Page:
3 Replies Latest reply on Nov 25, 2009 1:55 PM by philmodjunk

    complex joins, portals, the limits of FMP, and potential insanity

    KenS

      Title

      complex joins, portals, the limits of FMP, and potential insanity

      Post

      I am setting up a more flexible means of maintaining records related to psychological treatments. I used to use a very simple, single event record which held date, type, note, client billing, and insurance billing. These events records were used for treatment records, billing, and therapist practice accounting. In it's simplicity it was quite limited to a single client with a single therapist and a single billing for client and insurance. I have been pushed by circumstances to move to a more complicated table structure.

       

      Treatment situation is based around "events" which are usually a treatment session, but can also be phone calls, receipt of payment, invoice mailed, etc

       

      Treatments can have multiple clients

      Treatments can have multiple therapists 

      Clients can be in multiple treatments

      Therapists can be in multiple treatements 

       

       

      So a join is in order, right.

       

      And any particular "event" is going to be many instances of the join.

       

      Here is where my question comes in.

       

      An event has additional information associated with it.

       

      An event can have one or more notes associated with it

      A single note might be associated with all therapists and clients

      addtional notes might be specific to a client

       

      An event can have one or more fee charged, fee collected, and/or billings associated with the therapist and/or clients

       

      1) So I set up the basic join above.

      2) I added a Note_fk field to the join which usually wil usually be the same for all join records for the event,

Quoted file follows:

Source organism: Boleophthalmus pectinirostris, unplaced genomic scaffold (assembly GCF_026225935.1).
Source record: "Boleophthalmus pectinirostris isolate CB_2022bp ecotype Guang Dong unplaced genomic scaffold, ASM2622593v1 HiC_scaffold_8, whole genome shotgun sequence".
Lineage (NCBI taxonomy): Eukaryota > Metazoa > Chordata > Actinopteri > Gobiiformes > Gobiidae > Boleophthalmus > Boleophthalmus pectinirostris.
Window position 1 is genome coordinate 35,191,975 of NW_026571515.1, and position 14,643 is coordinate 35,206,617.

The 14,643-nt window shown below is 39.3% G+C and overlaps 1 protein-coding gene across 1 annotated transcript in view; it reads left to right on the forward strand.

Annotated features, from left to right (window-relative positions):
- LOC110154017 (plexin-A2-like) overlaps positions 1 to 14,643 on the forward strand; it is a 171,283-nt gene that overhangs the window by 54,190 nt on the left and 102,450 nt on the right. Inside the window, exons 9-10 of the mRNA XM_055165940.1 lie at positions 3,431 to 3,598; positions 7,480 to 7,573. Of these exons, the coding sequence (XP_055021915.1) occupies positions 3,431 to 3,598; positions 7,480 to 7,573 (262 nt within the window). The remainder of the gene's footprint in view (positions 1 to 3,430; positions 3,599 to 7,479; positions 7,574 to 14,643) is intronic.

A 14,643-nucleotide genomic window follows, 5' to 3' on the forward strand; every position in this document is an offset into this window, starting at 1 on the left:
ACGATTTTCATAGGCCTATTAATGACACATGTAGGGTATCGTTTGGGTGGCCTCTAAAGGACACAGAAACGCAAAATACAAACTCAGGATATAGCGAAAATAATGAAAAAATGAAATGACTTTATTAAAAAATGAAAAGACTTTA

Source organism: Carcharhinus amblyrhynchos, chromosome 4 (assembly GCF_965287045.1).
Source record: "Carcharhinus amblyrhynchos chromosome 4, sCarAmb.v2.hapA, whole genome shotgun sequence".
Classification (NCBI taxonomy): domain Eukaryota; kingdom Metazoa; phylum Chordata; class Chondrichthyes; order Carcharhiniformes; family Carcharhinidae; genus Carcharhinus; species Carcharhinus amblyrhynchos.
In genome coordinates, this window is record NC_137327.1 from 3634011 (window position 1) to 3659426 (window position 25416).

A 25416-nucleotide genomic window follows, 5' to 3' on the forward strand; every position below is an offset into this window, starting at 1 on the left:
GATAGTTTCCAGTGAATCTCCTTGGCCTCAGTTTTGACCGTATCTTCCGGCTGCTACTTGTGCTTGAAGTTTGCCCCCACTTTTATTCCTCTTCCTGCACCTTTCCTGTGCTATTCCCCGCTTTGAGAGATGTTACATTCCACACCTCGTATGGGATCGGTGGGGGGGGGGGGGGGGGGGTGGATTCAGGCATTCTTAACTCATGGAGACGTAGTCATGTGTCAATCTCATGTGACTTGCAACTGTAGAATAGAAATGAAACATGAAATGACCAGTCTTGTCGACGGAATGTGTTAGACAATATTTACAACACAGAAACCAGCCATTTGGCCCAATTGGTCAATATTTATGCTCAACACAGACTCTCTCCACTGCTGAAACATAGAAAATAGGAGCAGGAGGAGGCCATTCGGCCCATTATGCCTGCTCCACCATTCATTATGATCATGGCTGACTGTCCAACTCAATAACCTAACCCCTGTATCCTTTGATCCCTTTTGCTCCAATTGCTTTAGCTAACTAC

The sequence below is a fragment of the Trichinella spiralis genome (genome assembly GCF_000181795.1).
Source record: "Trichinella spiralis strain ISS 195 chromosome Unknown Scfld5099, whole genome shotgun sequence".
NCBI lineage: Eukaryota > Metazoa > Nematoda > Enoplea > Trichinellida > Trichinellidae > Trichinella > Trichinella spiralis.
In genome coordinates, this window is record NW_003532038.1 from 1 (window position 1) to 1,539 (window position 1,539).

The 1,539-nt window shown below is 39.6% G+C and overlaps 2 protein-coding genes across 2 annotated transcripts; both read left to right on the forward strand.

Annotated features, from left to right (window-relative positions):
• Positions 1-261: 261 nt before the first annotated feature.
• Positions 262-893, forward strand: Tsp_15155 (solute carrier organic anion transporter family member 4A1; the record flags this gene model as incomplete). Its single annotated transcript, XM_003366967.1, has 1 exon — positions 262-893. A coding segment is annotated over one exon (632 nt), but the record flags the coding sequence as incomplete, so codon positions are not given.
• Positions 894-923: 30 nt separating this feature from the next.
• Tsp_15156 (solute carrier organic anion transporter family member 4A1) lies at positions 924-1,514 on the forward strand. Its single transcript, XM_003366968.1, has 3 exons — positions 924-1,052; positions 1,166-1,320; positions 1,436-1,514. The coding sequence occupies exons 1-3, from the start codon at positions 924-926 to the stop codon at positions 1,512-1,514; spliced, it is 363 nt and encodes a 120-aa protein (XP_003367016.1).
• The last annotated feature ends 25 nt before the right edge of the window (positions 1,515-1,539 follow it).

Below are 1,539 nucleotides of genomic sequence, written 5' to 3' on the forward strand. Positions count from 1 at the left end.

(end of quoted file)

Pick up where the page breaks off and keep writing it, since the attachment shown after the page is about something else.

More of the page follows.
but there might later allow an additional client-specific note through another join record

      3) In my FinancialTransactions table I added a field for join_event_fk

          e.g. any part of the event can then have multiple fee/billing events (client can be charged, insurance can be charge, payment can be collected, therapist pay-by-session can be issued)

          This seemed straightforward in that an particular attendee would have a single join_event record and could have all the associated accounting related to it. 

       

      All seemed well in conceiving this, but when I started to set up the layout it got problematic. I think the problem may be trying to related multiple financial transaction to a join_event. It seems difficult to get the correct reference to a record using relationships, e.g. I couldnt get portals to properly display all related info. I started to think the problem was in my setup.

       

      Is this design going to lead me down the road to insanity?

      It occurred to me that maybe I should make the relationship between join_event and financial transaction like those to of client, therapist, and treatment, where the join_event holds a single fk to a single financial transaction. So more join_event records.  

       

       Any advice on what will really be workable given FMP's referential powers and layouts.

       

      Thanks,

       

      Ken 

        • 1. Re: complex joins, portals, the limits of FMP, and potential insanity
          philmodjunk
            

          Welcome to the Joys of Relational Database Design. :smileywink:

           

          First let's confirm you conceptualization of your tables and relationships

          It seems you have conceived of the following data tables:

          Clients

          Therapists

          Treatments

          Notes

          Billing

           

          You then mention "events" and give examples of many different kinds of such events. If you are thinking of recording all such "events" in a single table, you may be over complicating your design.

           

          I'd consider storing Clients and Therapists in a single table, People, with a field that distinguishes threrapists from clients. THen a join table can be created, we'll call it "sessions" that link many treatment records to many People records.